The predictive power of pharmacogenomics is not without a substantial initial investment. The cost of the AmpliChip™ CYP450 assay is $500 to the patient, but specialized equipment and laboratory personnel are required. Although the fee is nominal in relation to other health care procedures, the information derived is basic phenotypic data; third-party payers do not routinely cover the assay because it is considered nonessential. Future pharmacogenomic studies will evaluate more complex interactions and probably at a higher cost, as foreshadowed by receptor-based therapeutics such as epidermal growth factor (EGF) inhibitors; however, the economic impact of pharmacogenomics remains to be determined.
Knowing that ADEs are prevalent and costly to the health care system, the pharmacoeconomic implications of genomic monitoring are conceivably extensive and favorable when the long-term savings of better clinical outcomes and improved quality of life are considered. Cost-benefit analyses that encompass total costs and long-term benefits will advance the acceptance of pharmacogenomics in clinical medicine; in the near future, pharmacogenomics will be synonymous with standard of care.
QUESTIONS TO BE ANSWERED
With the gross influx of information and the jargon of molecular biology infiltrating health care at an accelerated pace, several questions arise:
- How will health care teams handle genomic data in a patient’s profile?
- Is it the physician’s responsibility to order and interpret genomic data before giving treatment?
- Is it the pharmacist who will effectively evaluate genomic data and provide not only therapeutic recommendations but also patient counseling?
- Is it the nurse who must understand and add genomic profiles to a long list of monitoring parameters?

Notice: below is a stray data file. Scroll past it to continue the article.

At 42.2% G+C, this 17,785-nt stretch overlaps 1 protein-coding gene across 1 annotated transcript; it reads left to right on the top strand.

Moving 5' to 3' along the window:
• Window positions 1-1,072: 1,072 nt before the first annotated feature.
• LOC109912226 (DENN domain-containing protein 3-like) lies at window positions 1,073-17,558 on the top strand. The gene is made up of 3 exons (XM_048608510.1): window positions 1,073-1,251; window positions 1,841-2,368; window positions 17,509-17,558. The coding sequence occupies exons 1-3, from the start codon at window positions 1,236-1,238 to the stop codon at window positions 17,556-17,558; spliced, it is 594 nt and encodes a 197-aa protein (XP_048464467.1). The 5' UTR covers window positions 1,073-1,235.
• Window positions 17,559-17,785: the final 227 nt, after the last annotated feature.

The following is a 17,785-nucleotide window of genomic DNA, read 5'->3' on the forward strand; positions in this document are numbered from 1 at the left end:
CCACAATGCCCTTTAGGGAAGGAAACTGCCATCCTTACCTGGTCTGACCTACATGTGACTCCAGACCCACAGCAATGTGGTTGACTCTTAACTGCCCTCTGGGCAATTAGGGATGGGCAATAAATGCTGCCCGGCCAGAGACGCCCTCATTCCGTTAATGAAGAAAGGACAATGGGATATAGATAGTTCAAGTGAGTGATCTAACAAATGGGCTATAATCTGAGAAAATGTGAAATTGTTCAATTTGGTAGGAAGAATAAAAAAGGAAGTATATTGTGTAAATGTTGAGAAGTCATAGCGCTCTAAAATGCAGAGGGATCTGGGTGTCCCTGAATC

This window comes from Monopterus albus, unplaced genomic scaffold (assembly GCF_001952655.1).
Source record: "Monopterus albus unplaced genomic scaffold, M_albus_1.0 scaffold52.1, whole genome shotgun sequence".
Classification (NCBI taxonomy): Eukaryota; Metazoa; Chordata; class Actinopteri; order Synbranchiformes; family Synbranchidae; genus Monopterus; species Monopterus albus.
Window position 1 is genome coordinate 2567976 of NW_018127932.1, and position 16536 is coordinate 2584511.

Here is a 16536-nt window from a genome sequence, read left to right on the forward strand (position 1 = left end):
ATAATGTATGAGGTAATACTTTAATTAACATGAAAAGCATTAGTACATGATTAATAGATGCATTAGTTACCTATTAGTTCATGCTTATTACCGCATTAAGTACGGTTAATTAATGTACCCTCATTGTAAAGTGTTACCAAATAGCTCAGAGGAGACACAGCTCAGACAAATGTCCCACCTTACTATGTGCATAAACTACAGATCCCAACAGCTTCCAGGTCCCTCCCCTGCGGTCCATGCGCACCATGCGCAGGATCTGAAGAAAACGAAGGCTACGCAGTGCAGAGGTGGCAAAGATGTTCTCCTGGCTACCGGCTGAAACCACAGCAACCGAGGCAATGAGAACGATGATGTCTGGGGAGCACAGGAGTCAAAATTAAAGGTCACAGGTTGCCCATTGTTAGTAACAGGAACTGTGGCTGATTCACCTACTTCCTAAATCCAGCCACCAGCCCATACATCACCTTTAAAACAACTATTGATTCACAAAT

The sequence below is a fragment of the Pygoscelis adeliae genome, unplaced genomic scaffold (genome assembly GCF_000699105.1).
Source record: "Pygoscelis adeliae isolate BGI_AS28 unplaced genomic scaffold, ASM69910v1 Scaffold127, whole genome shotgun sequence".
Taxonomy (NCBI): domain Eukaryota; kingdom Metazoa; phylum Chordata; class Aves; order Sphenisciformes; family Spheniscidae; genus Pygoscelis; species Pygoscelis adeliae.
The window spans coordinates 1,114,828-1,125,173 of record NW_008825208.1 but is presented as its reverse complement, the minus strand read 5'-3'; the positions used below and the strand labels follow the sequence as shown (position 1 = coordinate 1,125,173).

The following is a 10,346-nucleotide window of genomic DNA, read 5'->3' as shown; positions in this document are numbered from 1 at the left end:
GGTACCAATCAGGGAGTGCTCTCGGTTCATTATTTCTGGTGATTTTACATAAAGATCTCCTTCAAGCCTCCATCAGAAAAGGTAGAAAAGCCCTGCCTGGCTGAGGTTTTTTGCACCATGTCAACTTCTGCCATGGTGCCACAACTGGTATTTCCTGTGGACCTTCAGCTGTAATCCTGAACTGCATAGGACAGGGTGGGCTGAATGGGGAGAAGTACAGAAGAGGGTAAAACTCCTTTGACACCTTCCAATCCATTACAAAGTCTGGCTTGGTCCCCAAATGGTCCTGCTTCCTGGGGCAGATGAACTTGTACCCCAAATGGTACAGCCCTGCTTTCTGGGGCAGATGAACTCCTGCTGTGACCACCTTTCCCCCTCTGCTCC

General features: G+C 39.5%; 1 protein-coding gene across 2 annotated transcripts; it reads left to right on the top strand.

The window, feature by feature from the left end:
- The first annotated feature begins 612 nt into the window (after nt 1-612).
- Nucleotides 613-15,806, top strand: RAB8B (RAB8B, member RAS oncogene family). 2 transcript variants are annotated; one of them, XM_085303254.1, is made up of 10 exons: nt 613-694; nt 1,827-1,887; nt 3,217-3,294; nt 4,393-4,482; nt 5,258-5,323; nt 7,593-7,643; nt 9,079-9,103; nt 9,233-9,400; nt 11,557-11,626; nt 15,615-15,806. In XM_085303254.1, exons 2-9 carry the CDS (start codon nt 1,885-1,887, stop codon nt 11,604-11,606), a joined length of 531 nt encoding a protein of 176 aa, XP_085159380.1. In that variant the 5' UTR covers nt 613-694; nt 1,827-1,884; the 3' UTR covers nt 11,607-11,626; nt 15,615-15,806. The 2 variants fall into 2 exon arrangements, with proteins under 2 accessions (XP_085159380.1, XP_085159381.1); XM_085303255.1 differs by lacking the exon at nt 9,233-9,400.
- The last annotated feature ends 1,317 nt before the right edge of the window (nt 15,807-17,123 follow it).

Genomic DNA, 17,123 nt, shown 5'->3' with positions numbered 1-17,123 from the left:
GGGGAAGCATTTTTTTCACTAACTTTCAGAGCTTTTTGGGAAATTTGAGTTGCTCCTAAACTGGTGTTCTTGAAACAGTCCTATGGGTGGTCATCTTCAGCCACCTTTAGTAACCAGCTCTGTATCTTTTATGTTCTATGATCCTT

- Does everyone in the multidisciplinary approach to patient care share in the responsibility of pharmacogenomics?
- Will adding another professional (a molecular biologist or geneticist) to the patient-care team potentially thwart cost-reduction efforts?
Such questions must be answered as we move into the genomic era of medicine.
Where does pharmacogenomics stand in the field of clinical medicine? Just as Alice (in Wonderland) fell for a seemingly long time to the bottom of the rabbit hole with one key and numerous doors surrounding her, clinical medicine has embarked on the initial phases of pharmacogenomic medicine with the completion of the sequence identification of the human genome as the key in hand. Unlike the vivid dream in the beloved children’s tale, however, pharmacogenomics is a very real scientific endeavor into the complexity of drug response.
Currently, the primary key—the complete human genome sequence—has unlocked only a few doors in drug-response pathways. Many doors remain locked, and there are more questions than answers. Nonetheless, with the accelerated pace of molecular biology research, clinicians can be assured that the discovery of additional keys in the structure-function relationship of the human genome will revolutionize patient care and improve outcomes. online pharmacy uk